Author : Julian Miles, Staff Writer

I look up as Anthony strides in, closing the door behind him.
“You closed the door. What’s gone wrong?”
He grins, then hands me a metallic tube. I turn it over. A courier tube, used for documents too precious for digital transmission. I spin my chair to bring it under the light. It’s pitted and scarred, abraded through age and exposure.
“A mystery! An artefact of modern creation tarnished like a relic.”
“That’s the problem. This came out of the autofind from Deep Sixteen.”
“That chunk of Pangaea hasn’t been above sea level since the mid-Triassic!”
Anthony leans in: “Still isn’t. It’s just outside Davy Jones’ Locker and likely to remain there for a while to come.”
“You’re not telling me something.”
He pivots to land in the armchair by my desk: “I thought it was a practical joke until I looked inside.”
“Inside? You did that-”
“Under controlled circumstances. It was encrusted with centuries of crud. But the contents? Go ahead. Look. You won’t believe me if I tell you.”
I unscrew the end of the tube and peer inside. There’s some kind of flimsy. Pulling it out, I unfold it and peer through the thin piece of transparent plastic at Anthony.
“Wait for it. It needs to pick up a charge.”
There are words appearing on the sheet. Glowing words. As they form sentences, I feel my mouth drop open.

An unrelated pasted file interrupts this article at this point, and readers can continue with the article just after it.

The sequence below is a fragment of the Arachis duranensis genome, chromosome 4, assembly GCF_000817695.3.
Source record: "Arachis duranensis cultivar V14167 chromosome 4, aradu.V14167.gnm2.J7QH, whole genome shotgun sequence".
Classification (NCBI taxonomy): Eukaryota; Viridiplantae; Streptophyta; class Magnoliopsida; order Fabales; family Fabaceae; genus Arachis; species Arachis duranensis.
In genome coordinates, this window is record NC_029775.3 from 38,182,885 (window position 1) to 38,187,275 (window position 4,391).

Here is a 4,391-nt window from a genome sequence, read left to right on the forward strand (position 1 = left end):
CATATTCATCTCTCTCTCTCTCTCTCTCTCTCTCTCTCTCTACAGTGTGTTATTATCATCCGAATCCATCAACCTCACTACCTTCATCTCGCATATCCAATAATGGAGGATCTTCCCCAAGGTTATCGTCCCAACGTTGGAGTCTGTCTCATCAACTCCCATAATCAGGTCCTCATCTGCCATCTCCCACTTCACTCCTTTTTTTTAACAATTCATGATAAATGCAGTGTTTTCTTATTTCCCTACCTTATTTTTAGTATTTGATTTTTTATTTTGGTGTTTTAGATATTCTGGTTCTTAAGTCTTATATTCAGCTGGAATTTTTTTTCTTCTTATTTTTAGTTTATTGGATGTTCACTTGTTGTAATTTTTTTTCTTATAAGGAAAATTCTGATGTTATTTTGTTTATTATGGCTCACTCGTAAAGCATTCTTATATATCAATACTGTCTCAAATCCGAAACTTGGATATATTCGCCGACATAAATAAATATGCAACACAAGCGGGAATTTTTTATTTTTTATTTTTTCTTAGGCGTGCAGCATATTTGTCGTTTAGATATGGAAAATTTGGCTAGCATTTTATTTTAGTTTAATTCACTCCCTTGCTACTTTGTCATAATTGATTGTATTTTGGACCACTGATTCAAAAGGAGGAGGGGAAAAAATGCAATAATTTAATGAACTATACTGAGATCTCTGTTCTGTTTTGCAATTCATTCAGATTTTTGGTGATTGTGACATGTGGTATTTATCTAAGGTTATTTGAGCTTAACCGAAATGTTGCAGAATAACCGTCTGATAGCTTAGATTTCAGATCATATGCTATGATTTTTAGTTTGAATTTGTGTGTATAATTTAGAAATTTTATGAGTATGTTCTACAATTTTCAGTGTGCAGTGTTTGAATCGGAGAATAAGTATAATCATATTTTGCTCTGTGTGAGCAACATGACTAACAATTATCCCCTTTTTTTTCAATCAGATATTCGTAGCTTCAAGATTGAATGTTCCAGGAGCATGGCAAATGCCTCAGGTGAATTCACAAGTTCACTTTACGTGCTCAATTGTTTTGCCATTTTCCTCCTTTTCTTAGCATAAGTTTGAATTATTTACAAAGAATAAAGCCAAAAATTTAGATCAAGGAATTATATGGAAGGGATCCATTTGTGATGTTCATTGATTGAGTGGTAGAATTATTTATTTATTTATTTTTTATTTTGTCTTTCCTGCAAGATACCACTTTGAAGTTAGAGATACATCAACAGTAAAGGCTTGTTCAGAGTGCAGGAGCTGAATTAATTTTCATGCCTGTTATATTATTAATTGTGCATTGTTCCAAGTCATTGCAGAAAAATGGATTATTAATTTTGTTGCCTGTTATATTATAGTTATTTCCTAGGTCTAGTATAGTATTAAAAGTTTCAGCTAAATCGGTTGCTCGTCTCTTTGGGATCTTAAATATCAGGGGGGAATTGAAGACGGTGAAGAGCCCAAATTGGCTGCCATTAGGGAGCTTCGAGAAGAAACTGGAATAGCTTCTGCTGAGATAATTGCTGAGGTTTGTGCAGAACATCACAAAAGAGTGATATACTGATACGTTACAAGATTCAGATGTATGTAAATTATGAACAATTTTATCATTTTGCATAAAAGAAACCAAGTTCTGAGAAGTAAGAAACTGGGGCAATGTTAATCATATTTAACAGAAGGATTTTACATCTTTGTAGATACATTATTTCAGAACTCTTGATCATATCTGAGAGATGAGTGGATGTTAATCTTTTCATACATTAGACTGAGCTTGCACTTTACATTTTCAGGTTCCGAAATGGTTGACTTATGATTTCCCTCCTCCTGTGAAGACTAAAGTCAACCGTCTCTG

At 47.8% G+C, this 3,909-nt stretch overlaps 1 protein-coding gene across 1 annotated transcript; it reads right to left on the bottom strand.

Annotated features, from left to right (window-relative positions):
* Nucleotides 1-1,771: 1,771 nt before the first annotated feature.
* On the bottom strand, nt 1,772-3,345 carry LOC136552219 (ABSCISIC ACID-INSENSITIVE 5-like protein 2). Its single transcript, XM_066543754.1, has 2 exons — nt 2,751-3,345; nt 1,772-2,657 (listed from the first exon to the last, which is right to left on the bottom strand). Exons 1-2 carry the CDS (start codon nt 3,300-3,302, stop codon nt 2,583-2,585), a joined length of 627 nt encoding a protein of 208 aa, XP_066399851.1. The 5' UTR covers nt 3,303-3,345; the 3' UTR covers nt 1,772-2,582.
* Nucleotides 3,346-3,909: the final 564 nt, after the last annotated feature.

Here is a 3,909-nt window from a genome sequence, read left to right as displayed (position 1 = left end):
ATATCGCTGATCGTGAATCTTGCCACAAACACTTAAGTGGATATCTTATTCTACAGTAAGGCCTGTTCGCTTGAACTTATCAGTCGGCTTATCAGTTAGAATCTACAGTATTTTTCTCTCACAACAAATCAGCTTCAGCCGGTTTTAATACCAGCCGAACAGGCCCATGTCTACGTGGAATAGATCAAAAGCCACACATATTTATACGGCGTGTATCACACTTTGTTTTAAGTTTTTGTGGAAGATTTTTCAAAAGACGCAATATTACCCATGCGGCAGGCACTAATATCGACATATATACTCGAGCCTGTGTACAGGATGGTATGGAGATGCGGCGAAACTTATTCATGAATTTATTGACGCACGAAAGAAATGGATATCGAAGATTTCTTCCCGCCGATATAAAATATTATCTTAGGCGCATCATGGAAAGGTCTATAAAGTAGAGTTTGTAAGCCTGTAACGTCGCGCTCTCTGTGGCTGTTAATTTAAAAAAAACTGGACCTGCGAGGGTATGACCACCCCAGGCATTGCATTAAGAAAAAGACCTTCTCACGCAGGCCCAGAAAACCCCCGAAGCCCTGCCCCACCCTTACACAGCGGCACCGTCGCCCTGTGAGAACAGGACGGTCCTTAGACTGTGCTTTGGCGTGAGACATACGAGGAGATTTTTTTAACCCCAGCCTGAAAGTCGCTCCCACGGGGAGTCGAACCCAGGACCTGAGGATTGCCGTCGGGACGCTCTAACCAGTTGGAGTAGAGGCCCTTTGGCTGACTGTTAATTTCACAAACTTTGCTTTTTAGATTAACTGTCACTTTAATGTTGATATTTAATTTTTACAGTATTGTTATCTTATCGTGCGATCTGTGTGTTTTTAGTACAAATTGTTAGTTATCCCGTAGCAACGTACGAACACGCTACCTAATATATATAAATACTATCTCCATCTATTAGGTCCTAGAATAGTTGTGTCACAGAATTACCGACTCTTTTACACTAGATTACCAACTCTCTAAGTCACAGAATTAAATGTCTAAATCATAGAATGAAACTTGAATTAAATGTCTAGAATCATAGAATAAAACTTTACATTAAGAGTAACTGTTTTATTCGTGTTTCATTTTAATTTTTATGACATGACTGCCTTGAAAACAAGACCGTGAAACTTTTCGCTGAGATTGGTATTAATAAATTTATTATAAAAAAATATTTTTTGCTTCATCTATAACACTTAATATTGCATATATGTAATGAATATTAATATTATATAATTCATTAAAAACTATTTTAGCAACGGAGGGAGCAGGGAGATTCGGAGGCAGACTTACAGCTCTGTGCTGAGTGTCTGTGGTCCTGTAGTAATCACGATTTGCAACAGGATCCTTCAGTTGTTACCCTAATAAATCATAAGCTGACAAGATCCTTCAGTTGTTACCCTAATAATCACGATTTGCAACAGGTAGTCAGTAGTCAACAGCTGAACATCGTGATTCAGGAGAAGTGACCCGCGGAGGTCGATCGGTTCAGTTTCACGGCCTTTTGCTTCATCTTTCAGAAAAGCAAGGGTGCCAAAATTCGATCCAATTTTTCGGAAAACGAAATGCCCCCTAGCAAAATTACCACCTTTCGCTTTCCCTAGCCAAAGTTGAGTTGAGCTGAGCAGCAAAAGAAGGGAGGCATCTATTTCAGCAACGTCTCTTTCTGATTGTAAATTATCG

My name is Tristan Mokolan. I lived in Bellsringham, London. I have been marooned in the Triassic era long enough to know that I will die here. My time manipulation technology has been stolen by my former partner, Bertrand Hallsey. He knocked me out and dumped me here as a cruel way to ensure my disappearance.
I don’t care about his reasons. I just want my Anna to know that I was coming to her with the ring she said she’d wear. I didn’t desert her or Sharna, her daughter. I intended to be the husband and father they trusted me to be.

The small sheet is filled with words. There isn’t room for more, no matter how much I will it.
“Good gods.” I put the sheet down and the message fades out.
Anthony hands me the other glass of vodka he’s poured: “And several devils.”
“It’s a recently proposed thirty-third borough, comprising a chunk of northwest Bromley.”
“So, this is a 235-million-year-old message in a bottle from a genius who lives in a place that doesn’t yet exist about a perfect crime that hasn’t happened?”
“Then how did a metal tube survive that long?”
His expression turns serious: “It’s a ceramic-plastic-metallic alloy and I can’t even imagine the technology needed to make the technology that actually made it.”
“And this flimsy?”
“Didn’t dare mess with it.”
“Good call.”
Anthony looks at me: “What now?”
We’ve already come to an unspoken agreement: we have to try.
“When we get home tonight, we set up clauses in our wills that hand a sealed copy of the message down through the generations until a borough called Bellsringham exists and a scientist by the name of Tristan Mokolan lives there.”
Anthony grins: “We’ll never know. I can live with that.”
Everything lurches, like reality tripped over a kerb. I grab the wastebin and puke into it. Anthony is clutching the arms of the chair in a white-knuckle grip. On the table is a plain white card with the words ‘Thank you’ written on it. The tube and flimsy are gone.
While we stare at each other, shaking in wide-eyed shock, the card hisses as it evaporates.